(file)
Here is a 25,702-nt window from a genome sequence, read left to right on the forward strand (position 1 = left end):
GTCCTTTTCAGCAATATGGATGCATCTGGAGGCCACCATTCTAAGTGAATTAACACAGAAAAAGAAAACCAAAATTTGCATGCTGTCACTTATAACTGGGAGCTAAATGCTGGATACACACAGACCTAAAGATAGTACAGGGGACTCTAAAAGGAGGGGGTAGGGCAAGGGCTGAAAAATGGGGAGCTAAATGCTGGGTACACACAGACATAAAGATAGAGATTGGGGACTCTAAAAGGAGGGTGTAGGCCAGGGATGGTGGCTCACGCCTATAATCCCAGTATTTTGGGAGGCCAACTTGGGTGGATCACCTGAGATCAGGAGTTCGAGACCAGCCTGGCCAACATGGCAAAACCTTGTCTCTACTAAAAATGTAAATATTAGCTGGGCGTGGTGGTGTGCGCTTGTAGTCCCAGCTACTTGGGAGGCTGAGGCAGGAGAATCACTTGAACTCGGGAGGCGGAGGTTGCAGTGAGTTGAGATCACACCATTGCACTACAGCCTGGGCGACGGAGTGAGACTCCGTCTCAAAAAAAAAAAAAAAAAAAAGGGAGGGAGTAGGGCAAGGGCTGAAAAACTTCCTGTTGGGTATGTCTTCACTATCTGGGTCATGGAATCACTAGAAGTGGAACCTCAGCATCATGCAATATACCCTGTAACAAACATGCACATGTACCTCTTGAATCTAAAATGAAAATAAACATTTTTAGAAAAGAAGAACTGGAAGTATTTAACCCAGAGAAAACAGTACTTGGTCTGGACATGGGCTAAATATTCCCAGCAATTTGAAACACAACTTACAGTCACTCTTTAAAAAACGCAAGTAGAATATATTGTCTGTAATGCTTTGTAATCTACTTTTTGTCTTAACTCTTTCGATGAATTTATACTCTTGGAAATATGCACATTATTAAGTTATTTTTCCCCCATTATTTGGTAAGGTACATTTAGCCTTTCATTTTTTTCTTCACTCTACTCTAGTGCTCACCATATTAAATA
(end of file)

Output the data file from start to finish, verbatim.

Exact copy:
Here is a 25,702-nt window from a genome sequence, read left to right on the forward strand (position 1 = left end):
GTCCTTTTCAGCAATATGGATGCATCTGGAGGCCACCATTCTAAGTGAATTAACACAGAAAAAGAAAACCAAAATTTGCATGCTGTCACTTATAACTGGGAGCTAAATGCTGGATACACACAGACCTAAAGATAGTACAGGGGACTCTAAAAGGAGGGGGTAGGGCAAGGGCTGAAAAATGGGGAGCTAAATGCTGGGTACACACAGACATAAAGATAGAGATTGGGGACTCTAAAAGGAGGGTGTAGGCCAGGGATGGTGGCTCACGCCTATAATCCCAGTATTTTGGGAGGCCAACTTGGGTGGATCACCTGAGATCAGGAGTTCGAGACCAGCCTGGCCAACATGGCAAAACCTTGTCTCTACTAAAAATGTAAATATTAGCTGGGCGTGGTGGTGTGCGCTTGTAGTCCCAGCTACTTGGGAGGCTGAGGCAGGAGAATCACTTGAACTCGGGAGGCGGAGGTTGCAGTGAGTTGAGATCACACCATTGCACTACAGCCTGGGCGACGGAGTGAGACTCCGTCTCAAAAAAAAAAAAAAAAAAAAGGGAGGGAGTAGGGCAAGGGCTGAAAAACTTCCTGTTGGGTATGTCTTCACTATCTGGGTCATGGAATCACTAGAAGTGGAACCTCAGCATCATGCAATATACCCTGTAACAAACATGCACATGTACCTCTTGAATCTAAAATGAAAATAAACATTTTTAGAAAAGAAGAACTGGAAGTATTTAACCCAGAGAAAACAGTACTTGGTCTGGACATGGGCTAAATATTCCCAGCAATTTGAAACACAACTTACAGTCACTCTTTAAAAAACGCAAGTAGAATATATTGTCTGTAATGCTTTGTAATCTACTTTTTGTCTTAACTCTTTCGATGAATTTATACTCTTGGAAATATGCACATTATTAAGTTATTTTTCCCCCATTATTTGGTAAGGTACATTTAGCCTTTCATTTTTTTCTTCACTCTACTCTAGTGCTCACCATATTAAATA